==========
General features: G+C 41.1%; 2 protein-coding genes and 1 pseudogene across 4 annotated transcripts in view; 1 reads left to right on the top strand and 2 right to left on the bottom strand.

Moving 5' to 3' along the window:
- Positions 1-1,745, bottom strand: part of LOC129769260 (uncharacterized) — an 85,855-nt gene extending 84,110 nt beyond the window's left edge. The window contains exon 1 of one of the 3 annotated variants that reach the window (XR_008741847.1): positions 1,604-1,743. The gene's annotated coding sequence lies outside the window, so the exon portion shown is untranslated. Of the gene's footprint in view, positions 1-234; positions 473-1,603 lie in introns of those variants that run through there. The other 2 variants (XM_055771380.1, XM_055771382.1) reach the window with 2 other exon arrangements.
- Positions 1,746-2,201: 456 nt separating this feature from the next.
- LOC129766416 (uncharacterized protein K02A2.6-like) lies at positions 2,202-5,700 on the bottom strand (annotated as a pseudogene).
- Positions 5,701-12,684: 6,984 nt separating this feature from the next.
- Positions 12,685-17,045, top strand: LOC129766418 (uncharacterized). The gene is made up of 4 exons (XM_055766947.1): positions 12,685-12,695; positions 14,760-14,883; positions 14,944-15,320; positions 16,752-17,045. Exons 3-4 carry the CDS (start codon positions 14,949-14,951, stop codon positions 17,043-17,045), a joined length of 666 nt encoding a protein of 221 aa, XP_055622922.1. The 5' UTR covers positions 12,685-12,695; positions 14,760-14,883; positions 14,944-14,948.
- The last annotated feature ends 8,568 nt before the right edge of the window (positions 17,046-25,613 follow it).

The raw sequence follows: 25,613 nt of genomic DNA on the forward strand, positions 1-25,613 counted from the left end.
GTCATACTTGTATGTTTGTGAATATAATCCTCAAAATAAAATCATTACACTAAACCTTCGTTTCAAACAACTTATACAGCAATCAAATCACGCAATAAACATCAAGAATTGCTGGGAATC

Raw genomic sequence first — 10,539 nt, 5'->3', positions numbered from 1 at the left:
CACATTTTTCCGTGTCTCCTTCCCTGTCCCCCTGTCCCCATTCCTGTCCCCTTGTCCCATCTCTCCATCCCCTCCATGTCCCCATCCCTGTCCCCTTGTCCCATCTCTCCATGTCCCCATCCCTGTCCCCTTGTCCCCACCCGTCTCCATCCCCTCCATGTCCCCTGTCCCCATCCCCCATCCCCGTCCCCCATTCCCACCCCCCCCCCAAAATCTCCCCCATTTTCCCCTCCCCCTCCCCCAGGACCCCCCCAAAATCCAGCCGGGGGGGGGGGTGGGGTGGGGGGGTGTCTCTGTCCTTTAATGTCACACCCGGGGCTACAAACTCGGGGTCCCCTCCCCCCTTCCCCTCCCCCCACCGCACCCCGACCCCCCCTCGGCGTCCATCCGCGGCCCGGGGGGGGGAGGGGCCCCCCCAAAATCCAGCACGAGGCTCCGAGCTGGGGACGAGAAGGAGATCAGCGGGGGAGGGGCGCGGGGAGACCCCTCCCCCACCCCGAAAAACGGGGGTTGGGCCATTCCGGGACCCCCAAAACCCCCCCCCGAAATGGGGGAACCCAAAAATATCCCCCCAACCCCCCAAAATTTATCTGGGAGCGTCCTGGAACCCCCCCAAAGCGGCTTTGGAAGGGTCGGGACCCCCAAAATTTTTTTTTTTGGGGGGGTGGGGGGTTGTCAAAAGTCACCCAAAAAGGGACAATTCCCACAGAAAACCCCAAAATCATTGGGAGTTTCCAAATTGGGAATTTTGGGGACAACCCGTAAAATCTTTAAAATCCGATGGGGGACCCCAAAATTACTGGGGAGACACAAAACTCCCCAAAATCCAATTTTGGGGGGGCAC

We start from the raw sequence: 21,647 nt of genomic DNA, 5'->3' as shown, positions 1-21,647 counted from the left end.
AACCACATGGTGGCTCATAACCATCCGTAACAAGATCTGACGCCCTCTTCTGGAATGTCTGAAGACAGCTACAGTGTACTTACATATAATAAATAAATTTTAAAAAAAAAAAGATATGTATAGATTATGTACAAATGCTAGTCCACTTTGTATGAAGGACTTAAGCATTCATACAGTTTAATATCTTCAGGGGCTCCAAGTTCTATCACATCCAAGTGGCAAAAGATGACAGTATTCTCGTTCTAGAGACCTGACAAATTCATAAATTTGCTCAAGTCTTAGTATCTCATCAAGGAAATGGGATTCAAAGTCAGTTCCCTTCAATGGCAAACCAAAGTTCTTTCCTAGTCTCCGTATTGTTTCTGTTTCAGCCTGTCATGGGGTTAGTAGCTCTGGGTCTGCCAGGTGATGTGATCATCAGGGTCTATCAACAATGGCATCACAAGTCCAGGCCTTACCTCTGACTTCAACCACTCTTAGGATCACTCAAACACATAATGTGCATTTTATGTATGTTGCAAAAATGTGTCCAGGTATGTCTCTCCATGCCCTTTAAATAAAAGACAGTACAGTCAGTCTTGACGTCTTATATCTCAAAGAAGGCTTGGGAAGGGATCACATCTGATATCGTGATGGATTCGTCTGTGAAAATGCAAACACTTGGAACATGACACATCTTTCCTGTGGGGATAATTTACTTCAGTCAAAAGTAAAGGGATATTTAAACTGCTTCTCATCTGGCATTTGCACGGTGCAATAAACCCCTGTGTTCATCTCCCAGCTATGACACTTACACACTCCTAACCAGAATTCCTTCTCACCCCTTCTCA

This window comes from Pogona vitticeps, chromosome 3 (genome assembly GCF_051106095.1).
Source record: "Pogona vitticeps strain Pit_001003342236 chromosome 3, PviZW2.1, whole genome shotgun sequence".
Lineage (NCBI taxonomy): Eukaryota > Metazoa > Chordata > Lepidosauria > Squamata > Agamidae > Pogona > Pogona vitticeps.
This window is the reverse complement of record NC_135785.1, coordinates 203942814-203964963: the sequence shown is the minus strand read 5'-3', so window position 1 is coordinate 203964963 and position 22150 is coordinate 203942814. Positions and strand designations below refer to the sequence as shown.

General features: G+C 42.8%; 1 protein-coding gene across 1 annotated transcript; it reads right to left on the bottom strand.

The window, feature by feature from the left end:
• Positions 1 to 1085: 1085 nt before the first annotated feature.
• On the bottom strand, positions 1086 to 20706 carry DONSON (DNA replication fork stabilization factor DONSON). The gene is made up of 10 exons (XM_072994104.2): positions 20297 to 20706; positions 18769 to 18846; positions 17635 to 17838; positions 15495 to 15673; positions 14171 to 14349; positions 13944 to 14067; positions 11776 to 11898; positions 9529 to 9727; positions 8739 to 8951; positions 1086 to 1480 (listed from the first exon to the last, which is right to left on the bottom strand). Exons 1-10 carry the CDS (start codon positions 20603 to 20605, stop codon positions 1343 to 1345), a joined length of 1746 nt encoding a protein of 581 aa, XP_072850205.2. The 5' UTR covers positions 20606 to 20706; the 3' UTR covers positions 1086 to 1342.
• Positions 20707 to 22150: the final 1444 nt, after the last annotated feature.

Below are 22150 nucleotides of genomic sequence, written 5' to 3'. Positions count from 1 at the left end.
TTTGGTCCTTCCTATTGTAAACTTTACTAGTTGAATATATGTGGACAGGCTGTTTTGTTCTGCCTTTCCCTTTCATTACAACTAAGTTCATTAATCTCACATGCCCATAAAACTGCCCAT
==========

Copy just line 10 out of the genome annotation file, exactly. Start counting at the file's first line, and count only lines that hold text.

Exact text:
GTCATACTTGTATGTTTGTGAATATAATCCTCAAAATAAAATCATTACACTAAACCTTCGTTTCAAACAACTTATACAGCAATCAAATCACGCAATAAACATCAAGAATTGCTGGGAATC